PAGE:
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Career and Education Opportunities for Producers in Montgomery, Alabama

If you want to be a producer, the Montgomery, Alabama area offers many opportunities both for education and employment. There are currently 690 working producers in Alabama; this should grow 13% to about 780 working producers in the state by 2016. This is better than the nation as a whole, where employment opportunities for producers are expected to grow by about 9.8%. In general, producers plan and coordinate various aspects of radio, television, or motion picture production, such as selecting script, coordinating writing, directing and editing, and arranging financing.

Producers earn about $23 per hour or $49,240 annually on average in Alabama and about $30 hourly or $64,430 per year on average nationally. Producers earn the same as people working in the category of Theater, Film, and Television generally in Alabama and the same as people in the Theater, Film, and Television category nationally. People working as producers can fill a number of jobs, such as: radio producer, news producer, and music producer.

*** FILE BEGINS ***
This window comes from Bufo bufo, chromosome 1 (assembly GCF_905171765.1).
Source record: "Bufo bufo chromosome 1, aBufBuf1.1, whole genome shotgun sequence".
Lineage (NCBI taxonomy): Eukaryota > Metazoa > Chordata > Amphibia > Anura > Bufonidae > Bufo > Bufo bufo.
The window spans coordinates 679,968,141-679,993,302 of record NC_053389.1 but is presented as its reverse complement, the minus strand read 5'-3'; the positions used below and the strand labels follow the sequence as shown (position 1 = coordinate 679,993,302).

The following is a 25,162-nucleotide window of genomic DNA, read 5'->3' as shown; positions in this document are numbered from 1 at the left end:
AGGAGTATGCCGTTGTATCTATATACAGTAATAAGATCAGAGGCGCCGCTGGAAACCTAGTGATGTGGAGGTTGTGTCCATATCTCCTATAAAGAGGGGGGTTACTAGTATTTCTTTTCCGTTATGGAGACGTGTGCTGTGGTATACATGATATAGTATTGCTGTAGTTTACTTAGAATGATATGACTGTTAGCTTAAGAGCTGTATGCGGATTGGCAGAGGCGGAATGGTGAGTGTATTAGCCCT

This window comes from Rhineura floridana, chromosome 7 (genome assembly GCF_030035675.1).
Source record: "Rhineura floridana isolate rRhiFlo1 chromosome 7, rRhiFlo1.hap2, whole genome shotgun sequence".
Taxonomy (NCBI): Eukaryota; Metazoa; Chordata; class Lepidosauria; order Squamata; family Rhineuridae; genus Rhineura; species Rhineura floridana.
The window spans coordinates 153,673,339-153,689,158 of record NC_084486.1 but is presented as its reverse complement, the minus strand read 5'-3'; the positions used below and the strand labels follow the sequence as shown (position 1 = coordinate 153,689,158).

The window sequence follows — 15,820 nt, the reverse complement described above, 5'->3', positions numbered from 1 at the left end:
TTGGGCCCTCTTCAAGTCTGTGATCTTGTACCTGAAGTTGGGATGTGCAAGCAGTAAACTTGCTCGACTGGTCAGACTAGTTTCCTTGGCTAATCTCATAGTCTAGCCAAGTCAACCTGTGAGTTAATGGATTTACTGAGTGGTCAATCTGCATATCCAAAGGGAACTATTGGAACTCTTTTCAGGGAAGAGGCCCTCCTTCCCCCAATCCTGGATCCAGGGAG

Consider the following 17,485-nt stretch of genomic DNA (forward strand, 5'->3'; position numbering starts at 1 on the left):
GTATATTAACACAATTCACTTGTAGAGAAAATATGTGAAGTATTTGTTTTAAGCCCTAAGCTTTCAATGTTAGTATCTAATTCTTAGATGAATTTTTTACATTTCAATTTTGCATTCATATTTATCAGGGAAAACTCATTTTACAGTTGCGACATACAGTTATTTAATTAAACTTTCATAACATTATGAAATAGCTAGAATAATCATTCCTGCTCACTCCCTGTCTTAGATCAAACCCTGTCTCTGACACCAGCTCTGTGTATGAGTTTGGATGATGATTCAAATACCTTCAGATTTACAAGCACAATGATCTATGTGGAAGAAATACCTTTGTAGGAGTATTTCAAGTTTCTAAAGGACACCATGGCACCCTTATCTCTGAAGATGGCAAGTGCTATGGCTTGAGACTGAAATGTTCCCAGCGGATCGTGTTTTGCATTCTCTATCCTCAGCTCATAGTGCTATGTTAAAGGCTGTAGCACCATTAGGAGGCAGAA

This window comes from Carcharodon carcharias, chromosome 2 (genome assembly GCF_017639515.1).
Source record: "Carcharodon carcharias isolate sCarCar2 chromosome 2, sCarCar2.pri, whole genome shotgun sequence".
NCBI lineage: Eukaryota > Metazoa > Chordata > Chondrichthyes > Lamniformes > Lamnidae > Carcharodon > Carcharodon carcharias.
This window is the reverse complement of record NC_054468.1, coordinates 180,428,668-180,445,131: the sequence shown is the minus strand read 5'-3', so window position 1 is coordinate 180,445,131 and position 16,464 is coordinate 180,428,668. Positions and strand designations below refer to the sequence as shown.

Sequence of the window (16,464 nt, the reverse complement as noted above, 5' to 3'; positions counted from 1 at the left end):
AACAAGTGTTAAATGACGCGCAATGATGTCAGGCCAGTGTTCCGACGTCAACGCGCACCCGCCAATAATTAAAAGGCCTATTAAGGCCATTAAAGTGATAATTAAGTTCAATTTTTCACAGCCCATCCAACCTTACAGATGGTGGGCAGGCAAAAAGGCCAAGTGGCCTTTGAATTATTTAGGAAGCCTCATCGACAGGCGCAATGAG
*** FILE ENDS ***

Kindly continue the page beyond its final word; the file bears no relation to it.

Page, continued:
There are two schools within twenty-five miles of Montgomery where you can study to be a producer, among twelve schools of higher education total in the Montgomery area. Given that the most common education level for producers is a Bachelor's degree, it will take about four years to learn to be a producer if you already have a high school diploma.


In general, producers plan and coordinate various aspects of radio, television, or motion picture production, such as selecting script, coordinating writing, directing and editing, and arranging financing.

Producers monitor postproduction processes to insure accurate completion of details. Finally, producers conduct meetings with staff to consider production progress and to insure production objectives are attained.

Every day, producers are expected to be able to articulate ideas and problems. They need to write clearly and communicate well. It is also important that they listen to and understand others in meetings.